London is the oldest international financial center in the world, and the formation and development of the London foreign exchange market is also the earliest in the world. As early as before the First World War, the London foreign exchange market had begun to take shape. In October 1979, Britain completely abolished foreign exchange controls, and the London foreign exchange market developed rapidly. About 600 banks have gathered in the City of London. Almost all major international banks have branches here, greatly activating transactions in the London market. Due to the unique geographical location of London, at the intersection of two major time zones, connecting the Asian and North American markets, when Asia is close to the close, London just opens, and when it closes, New York is the beginning of a working day, so this period of time The investment is extremely active, and London has become the world’s largest foreign exchange trading center, which has an important influence on the trend of the entire foreign exchange market.

The most active foreign exchange market in North America-New York

After the Second World War, New York became the world’s dollar clearing center as the U.S. dollar became the world’s reserve and clearing currency. The New York foreign exchange market has rapidly developed into a completely open market and is the second largest foreign exchange trading center in the world. At present, more than 90% of the US dollar receipts and payments in the world are carried out through New York’s “interbank clearing system”. Therefore, the New York foreign exchange market has the function of US dollar clearing and transfer that other foreign exchange markets cannot replace, and its position is increasingly consolidated. At the same time, the importance of the New York foreign exchange market is also reflected in its important influence on exchange rate trends. The exchange rate changes in the New York market are more intense than in the London market. The main reasons are as follows: The economic situation in the United States has a significant impact on the world; various financial markets in the United States are developed, and the stock and bond markets , Foreign exchange markets interact and interconnect; speculative forces dominated by US investment funds are very active, contributing to exchange rate fluctuations. Therefore, the exchange rate changes in the New York market have attracted special attention from global foreign exchange dealers.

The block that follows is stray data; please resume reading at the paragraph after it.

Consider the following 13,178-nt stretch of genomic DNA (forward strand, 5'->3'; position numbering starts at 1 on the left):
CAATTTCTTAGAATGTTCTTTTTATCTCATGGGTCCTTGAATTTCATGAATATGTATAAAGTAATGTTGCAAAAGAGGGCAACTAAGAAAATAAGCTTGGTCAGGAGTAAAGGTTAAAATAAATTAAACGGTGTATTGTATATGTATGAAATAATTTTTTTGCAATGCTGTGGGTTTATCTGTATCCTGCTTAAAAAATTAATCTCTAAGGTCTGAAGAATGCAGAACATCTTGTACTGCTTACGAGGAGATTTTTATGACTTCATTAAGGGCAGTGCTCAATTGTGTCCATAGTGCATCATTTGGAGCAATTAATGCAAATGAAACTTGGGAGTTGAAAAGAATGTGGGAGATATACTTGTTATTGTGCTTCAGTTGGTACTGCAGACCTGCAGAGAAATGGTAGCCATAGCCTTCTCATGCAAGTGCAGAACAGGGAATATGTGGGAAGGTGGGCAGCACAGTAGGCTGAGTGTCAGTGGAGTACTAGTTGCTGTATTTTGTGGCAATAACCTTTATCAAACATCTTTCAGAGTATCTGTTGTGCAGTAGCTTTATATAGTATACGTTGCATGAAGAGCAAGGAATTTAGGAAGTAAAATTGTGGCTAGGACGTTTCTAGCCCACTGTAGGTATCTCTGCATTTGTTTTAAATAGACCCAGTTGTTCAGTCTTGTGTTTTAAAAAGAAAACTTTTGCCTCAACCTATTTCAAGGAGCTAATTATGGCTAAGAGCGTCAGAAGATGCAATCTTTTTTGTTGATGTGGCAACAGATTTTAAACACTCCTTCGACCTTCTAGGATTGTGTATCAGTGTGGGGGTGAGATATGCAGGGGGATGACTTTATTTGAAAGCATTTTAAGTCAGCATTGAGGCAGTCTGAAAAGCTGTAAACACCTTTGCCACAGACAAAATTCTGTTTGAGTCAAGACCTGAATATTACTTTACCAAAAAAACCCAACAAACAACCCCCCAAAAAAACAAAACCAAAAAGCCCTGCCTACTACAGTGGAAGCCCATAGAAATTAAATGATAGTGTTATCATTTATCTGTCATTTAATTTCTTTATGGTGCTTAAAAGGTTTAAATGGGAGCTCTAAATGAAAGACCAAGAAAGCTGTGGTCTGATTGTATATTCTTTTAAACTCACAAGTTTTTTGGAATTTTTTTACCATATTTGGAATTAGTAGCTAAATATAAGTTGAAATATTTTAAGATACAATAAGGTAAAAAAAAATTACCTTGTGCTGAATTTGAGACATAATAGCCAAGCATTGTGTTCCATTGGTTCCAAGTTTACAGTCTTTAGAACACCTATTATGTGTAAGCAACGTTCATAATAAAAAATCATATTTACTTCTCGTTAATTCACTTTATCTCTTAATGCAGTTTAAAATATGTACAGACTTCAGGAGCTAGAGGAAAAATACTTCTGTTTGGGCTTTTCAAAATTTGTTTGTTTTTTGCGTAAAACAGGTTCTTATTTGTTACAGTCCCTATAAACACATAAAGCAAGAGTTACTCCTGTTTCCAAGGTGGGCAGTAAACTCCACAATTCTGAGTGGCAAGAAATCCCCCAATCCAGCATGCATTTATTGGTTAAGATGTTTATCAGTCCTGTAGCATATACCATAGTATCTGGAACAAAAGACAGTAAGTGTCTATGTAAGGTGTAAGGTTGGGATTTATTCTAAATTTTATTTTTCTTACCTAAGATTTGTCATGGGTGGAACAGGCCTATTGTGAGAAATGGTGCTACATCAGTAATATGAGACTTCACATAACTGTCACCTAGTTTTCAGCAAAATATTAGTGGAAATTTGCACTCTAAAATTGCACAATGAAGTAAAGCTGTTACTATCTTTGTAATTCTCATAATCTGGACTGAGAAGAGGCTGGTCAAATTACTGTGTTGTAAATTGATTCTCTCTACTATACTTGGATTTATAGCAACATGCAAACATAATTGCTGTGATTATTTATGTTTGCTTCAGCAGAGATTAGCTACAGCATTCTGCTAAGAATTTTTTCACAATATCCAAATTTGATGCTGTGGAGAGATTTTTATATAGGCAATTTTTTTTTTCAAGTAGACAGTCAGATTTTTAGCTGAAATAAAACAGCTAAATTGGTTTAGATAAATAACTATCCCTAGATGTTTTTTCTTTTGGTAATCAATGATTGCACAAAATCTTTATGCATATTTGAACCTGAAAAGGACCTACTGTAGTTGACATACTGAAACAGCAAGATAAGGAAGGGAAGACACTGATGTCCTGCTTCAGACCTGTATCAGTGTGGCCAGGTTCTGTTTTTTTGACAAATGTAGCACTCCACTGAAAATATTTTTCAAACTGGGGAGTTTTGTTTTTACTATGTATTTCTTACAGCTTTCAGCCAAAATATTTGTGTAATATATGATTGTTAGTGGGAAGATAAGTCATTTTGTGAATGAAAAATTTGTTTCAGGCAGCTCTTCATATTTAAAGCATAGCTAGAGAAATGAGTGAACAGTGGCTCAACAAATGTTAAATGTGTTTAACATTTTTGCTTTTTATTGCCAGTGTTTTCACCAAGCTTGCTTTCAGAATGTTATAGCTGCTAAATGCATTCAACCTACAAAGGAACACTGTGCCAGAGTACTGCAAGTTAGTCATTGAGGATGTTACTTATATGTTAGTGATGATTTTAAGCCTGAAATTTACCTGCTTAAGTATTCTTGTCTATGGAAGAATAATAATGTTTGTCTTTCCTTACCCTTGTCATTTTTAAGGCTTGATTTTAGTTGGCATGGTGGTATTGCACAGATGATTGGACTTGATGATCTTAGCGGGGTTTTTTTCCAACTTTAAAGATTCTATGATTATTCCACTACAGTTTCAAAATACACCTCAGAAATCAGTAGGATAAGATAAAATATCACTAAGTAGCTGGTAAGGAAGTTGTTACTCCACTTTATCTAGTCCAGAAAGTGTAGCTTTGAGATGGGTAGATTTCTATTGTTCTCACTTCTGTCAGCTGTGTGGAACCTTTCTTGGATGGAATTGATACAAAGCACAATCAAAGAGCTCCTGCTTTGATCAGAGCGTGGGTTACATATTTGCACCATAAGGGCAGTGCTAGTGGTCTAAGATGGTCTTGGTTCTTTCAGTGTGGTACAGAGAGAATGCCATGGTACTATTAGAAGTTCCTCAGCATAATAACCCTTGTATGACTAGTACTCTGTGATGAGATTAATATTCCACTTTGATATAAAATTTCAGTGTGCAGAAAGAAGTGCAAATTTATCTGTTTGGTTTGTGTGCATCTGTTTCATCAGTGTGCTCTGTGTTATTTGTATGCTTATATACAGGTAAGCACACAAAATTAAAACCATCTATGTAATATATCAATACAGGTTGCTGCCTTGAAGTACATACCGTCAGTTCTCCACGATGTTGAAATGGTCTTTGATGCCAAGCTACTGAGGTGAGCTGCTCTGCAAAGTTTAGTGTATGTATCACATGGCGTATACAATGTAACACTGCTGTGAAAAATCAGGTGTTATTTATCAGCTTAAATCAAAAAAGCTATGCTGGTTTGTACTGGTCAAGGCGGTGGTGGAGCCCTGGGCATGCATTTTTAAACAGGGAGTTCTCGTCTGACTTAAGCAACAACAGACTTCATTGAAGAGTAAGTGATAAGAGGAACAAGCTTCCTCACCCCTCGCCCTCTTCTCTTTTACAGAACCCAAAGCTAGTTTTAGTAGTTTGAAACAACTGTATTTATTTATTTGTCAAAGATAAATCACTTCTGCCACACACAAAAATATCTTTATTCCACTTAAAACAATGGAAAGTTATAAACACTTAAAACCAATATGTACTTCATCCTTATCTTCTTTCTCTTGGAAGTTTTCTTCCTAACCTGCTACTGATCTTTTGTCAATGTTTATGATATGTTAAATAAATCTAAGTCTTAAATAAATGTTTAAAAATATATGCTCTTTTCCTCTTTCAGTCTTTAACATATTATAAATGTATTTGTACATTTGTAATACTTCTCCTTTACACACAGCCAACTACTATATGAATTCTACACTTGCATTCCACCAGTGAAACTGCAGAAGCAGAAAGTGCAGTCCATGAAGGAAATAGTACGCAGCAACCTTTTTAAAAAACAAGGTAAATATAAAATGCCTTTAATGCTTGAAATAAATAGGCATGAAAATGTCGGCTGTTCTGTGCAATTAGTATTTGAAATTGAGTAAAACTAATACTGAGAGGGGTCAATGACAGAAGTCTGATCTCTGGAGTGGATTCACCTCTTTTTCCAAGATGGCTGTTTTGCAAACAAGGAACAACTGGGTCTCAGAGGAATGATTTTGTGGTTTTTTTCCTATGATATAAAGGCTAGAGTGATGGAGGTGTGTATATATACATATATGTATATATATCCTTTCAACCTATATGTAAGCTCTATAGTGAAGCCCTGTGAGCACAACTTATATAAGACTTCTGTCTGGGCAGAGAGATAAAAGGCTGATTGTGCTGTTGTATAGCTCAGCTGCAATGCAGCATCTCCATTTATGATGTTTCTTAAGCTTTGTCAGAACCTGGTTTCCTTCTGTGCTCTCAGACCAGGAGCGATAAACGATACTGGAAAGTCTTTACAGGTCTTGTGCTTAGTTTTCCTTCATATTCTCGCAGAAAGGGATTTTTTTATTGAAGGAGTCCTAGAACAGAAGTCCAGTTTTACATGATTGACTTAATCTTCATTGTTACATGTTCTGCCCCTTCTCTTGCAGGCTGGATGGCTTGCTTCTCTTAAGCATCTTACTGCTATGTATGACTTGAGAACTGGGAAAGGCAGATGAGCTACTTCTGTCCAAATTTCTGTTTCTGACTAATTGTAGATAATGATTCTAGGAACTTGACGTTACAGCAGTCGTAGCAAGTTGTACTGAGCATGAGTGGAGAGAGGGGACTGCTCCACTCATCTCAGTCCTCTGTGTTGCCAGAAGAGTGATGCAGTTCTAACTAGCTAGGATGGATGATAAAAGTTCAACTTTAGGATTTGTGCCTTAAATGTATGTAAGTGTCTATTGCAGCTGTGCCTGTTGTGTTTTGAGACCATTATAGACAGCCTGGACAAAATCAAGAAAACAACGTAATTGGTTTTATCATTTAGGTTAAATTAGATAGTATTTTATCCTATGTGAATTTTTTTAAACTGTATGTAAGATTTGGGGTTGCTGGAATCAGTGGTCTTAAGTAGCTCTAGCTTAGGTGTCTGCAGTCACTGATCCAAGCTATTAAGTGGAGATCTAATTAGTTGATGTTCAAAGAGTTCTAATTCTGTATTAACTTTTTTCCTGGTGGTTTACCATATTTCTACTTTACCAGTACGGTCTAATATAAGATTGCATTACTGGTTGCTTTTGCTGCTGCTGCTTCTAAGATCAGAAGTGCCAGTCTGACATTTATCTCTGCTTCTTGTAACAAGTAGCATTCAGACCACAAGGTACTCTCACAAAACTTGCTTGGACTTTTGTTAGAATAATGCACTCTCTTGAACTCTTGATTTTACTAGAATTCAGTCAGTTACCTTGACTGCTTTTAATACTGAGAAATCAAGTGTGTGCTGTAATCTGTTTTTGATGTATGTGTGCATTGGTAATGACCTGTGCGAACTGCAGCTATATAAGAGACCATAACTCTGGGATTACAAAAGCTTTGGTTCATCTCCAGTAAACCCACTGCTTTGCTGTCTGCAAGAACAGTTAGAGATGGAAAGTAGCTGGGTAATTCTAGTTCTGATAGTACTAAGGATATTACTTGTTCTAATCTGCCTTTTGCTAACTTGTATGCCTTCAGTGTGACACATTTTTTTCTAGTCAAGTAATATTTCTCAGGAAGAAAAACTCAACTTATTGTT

Asia’s largest foreign exchange market-Tokyo

Tokyo is the largest foreign exchange trading center in Asia. Before the 1960s, Japan implemented strict financial controls. In 1964, when Japan joined the International Monetary Fund, the yen was allowed to be freely convertible, and the Tokyo foreign exchange market began to take shape. After the 1980s, with the rapid development of the Japanese economy and the gradual rise of its position in international trade, the Tokyo foreign exchange market has also grown stronger day by day.

Since the 1990s, due to the collapse of the Japanese bubble economy, trading in the Tokyo foreign exchange market has been in a downturn. Trading in the Tokyo foreign exchange market is dominated by USD/JPY. Japan is a big trading country, and the trade demands of importers and exporters have a greater impact on the fluctuation of exchange rates in the Tokyo foreign exchange market. Since changes in exchange rates are closely related to Japan’s trade conditions, the Central Bank of Japan is extremely concerned about the fluctuations in the exchange rate between the U.S. dollar and the yen and frequently intervenes in the foreign exchange market. This is an important feature of the Tokyo foreign exchange market.